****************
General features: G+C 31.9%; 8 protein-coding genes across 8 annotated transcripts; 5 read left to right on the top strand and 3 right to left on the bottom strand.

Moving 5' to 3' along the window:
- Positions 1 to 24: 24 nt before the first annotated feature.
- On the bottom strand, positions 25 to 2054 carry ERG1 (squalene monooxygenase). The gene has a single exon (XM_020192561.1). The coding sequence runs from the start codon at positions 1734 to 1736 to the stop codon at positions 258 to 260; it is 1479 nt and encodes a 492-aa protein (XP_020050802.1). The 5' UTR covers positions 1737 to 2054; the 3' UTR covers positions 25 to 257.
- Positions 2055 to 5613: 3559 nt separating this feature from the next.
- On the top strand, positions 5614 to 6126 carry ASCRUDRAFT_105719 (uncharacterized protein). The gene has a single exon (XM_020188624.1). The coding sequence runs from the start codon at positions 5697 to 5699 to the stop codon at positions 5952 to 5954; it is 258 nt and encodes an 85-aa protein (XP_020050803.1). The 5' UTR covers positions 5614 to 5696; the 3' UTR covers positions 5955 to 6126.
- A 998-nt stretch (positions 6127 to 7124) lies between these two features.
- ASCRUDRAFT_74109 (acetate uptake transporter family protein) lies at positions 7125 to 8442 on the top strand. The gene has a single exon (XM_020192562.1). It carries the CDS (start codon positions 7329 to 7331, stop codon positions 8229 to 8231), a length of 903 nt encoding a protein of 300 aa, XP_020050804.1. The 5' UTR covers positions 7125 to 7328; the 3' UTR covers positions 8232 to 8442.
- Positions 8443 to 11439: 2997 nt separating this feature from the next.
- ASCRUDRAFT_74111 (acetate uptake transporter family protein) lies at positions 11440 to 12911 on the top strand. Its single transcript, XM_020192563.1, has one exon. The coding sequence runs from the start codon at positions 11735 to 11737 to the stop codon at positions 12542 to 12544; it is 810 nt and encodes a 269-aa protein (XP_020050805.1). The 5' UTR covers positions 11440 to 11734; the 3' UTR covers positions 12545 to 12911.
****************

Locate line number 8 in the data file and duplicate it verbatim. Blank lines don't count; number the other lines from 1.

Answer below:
- ASCRUDRAFT_74109 (acetate uptake transporter family protein) lies at positions 7125 to 8442 on the top strand. The gene has a single exon (XM_020192562.1). It carries the CDS (start codon positions 7329 to 7331, stop codon positions 8229 to 8231), a length of 903 nt encoding a protein of 300 aa, XP_020050804.1. The 5' UTR covers positions 7125 to 7328; the 3' UTR covers positions 8232 to 8442.